Iran would not give up construction of a heavy-water reactor, which can be used to make nuclear weapons material, in exchange for a light-water reactor offered by the Europeans, foreign ministry spokesman Hamid Reza Asefi said.
"We welcome such proposals but we will not under any circumstances replace our heavy-water research reactor," Asefi told a news conference.
"We will continue working on our heavy-water reactor," under construction at Arak southwest of Tehran, he said.
German Foreign Minister Joschka Fischer warned Iran it would be referred to the UN Security Council if it resumed nuclear enrichment.
"If Iran behaves in an unreasonable way, if for example it restarts enrichment ... then that would lead to the Security Council," Fischer told an international security conference in Germany.
Fischer warned Iran it could be
referred to the Security Council
Asefi was unimpressed.
"We have told the Europeans to tell their American allies not to play with fire and the Europeans received that message perfectly well," he said.
The conservative-controlled parliament has muddied the waters, drawing up draft legislation requiring Iran to produce some of its own nuclear fuel.
Key decisions on Iran's nuclear programme are taken at the highest levels of the government, but MPs have approved legislation to make a symbolic point.
"We have told the Europeans to tell their American allies not to play with fire"
Iran foreign ministry spokesman Hamid Reza Asefi
Last October, they passed a bill advocating continued uranium enrichment.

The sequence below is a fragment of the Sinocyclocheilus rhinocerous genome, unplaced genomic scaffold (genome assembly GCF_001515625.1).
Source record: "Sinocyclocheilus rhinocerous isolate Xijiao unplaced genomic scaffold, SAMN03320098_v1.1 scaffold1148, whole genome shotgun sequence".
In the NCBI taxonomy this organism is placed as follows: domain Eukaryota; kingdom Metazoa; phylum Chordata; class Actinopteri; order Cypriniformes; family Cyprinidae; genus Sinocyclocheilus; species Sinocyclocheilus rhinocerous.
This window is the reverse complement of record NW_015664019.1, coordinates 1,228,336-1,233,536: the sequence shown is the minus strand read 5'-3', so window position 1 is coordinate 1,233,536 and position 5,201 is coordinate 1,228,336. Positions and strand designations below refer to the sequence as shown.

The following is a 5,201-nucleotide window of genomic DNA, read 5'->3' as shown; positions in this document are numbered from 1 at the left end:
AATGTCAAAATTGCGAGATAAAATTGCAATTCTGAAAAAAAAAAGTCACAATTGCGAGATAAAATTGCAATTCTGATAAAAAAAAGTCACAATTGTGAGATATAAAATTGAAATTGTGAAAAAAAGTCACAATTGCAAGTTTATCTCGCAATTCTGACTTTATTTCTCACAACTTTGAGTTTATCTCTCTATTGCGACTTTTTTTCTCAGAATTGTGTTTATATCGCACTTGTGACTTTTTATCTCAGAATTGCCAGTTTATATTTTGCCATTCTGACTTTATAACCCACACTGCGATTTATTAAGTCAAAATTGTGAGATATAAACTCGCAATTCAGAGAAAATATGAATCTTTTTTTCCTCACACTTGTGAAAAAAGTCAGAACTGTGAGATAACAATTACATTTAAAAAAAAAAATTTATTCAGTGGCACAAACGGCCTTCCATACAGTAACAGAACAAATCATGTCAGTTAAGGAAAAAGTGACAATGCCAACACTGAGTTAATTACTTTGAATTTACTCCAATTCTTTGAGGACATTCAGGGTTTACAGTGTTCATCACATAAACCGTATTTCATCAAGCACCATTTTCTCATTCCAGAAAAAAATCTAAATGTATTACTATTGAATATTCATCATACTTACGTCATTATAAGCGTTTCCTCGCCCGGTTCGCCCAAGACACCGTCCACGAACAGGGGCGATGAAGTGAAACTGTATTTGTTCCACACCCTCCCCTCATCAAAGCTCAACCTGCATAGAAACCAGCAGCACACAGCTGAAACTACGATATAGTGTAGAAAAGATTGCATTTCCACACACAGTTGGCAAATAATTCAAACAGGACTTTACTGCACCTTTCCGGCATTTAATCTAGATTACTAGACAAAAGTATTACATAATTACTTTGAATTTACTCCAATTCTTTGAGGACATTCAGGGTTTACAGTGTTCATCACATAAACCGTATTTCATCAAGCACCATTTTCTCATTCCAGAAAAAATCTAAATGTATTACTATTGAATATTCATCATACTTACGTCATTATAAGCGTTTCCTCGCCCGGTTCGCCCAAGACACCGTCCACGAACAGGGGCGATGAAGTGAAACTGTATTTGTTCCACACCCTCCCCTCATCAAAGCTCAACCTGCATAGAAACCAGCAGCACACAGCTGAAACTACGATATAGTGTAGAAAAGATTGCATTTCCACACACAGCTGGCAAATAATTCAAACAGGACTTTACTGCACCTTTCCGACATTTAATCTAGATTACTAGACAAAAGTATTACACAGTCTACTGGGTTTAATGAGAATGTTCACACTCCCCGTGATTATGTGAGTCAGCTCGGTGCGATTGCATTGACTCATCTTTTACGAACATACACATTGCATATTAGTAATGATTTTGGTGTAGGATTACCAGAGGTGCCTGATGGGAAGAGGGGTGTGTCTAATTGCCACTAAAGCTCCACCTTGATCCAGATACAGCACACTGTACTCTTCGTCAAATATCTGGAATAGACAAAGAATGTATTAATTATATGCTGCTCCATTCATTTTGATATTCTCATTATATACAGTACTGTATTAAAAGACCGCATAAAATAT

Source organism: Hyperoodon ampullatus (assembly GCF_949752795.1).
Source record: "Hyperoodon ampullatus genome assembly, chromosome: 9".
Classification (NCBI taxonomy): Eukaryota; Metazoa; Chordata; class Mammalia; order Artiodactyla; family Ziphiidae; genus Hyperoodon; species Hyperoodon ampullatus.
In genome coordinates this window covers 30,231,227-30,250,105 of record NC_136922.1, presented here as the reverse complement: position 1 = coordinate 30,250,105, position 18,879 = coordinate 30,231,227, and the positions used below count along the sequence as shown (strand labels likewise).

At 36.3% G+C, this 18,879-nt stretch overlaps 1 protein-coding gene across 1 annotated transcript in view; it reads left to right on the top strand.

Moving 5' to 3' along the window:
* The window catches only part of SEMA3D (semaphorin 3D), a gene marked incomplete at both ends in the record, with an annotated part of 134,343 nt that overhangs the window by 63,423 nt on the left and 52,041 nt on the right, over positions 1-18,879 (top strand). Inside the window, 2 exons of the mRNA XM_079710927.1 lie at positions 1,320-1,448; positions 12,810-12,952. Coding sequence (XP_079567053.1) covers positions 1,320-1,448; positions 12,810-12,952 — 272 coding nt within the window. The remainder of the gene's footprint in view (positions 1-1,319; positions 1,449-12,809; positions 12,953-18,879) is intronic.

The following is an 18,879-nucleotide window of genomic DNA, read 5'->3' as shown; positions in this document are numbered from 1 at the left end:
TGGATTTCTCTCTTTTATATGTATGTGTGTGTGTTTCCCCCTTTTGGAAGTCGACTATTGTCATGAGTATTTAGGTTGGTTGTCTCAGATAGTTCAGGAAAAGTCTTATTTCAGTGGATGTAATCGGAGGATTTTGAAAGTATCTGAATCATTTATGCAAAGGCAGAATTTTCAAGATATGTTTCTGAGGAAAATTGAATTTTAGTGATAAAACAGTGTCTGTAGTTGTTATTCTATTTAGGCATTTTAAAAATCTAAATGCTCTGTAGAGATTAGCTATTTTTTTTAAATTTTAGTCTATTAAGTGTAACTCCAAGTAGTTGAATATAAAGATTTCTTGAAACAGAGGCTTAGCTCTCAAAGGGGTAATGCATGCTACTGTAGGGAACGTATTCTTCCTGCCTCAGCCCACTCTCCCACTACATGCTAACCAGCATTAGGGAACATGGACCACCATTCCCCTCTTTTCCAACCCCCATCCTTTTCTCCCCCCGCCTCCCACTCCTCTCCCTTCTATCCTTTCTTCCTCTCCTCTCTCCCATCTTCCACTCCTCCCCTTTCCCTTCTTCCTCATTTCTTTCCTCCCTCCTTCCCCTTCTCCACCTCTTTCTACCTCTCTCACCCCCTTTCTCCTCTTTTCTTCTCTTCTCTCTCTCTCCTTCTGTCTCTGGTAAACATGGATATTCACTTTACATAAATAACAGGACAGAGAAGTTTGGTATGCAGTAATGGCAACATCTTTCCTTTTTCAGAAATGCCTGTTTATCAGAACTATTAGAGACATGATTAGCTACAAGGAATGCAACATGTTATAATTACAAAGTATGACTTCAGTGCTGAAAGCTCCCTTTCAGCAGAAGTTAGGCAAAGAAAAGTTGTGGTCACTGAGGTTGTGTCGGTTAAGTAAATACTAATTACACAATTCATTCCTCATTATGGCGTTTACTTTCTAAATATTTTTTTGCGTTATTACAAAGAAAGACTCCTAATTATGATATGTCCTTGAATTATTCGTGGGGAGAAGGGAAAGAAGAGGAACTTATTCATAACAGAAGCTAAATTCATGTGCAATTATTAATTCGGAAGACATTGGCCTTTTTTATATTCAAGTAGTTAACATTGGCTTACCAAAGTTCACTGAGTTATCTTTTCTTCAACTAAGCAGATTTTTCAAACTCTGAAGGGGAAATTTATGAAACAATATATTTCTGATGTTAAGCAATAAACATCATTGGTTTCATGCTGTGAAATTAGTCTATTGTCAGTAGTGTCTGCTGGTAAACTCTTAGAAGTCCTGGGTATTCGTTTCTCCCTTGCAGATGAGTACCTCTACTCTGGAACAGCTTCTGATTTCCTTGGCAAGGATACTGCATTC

Britain, France and Germany are trying to convince Iran it should dismantle an enrichment programme, which the United States says is part of a covert plan to develop atomic weapons, in return for economic and political rewards.
Diplomats said EU negotiators have offered to send a mission to help Tehran obtain a light-water research reactor in what would be the first concrete move towards rewarding it for abandoning uranium enrichment.
War of words
But Tehran's stance on the Arak reactor is likely to complicate the European task amid an escalating war of words between Iran and the US over the clerical government's nuclear activities.
Iran says its nuclear programme is purely for civilian energy needs, but the US - less than two years after its invasion of Iraq in March 2003 - has hinted at the possible use of military force to stop the Persian nation's nuclear activities.
The Washington Post says the US
has been flying drones in Iran
US Secretary of State Condoleezza Rice has said an attack is not on the agenda for the time being but has urged Europe to take a tough line with Tehran.
"We don't take Rice's threats seriously," Asefi declared.
"Rice and US officials know well Iran's capabilities [of responding]," he added.
The Washington Post reported on Sunday that the US has been flying drones over Iran since April 2004, seeking evidence of nuclear weapons programmes and probing for weaknesses in Iran's air defences.
The revelation came after the US National Intelligence Council
launched a broad review of its classified data on Iran to assess its alleged weapons drive, and its impact on regional and global security.
Tehran says its talks with the EU3 which began in mid-December, must have concrete results within three months if they are to continue.
Iran's top nuclear negotiator, Hasan Rowhani, has acknowledged that if Tehran is referred to the UN Security Council, it may not avoid sanctions.
"It is unlikely one of the permanent members would use their veto in favour of Iran," he said. Britain, China, France, Russia and the US are the council's five permanent members.
Iran agreed last November to suspend uranium enrichment but as a member of the nuclear Non-Proliferation Treaty it has the right to enrich for peaceful purposes.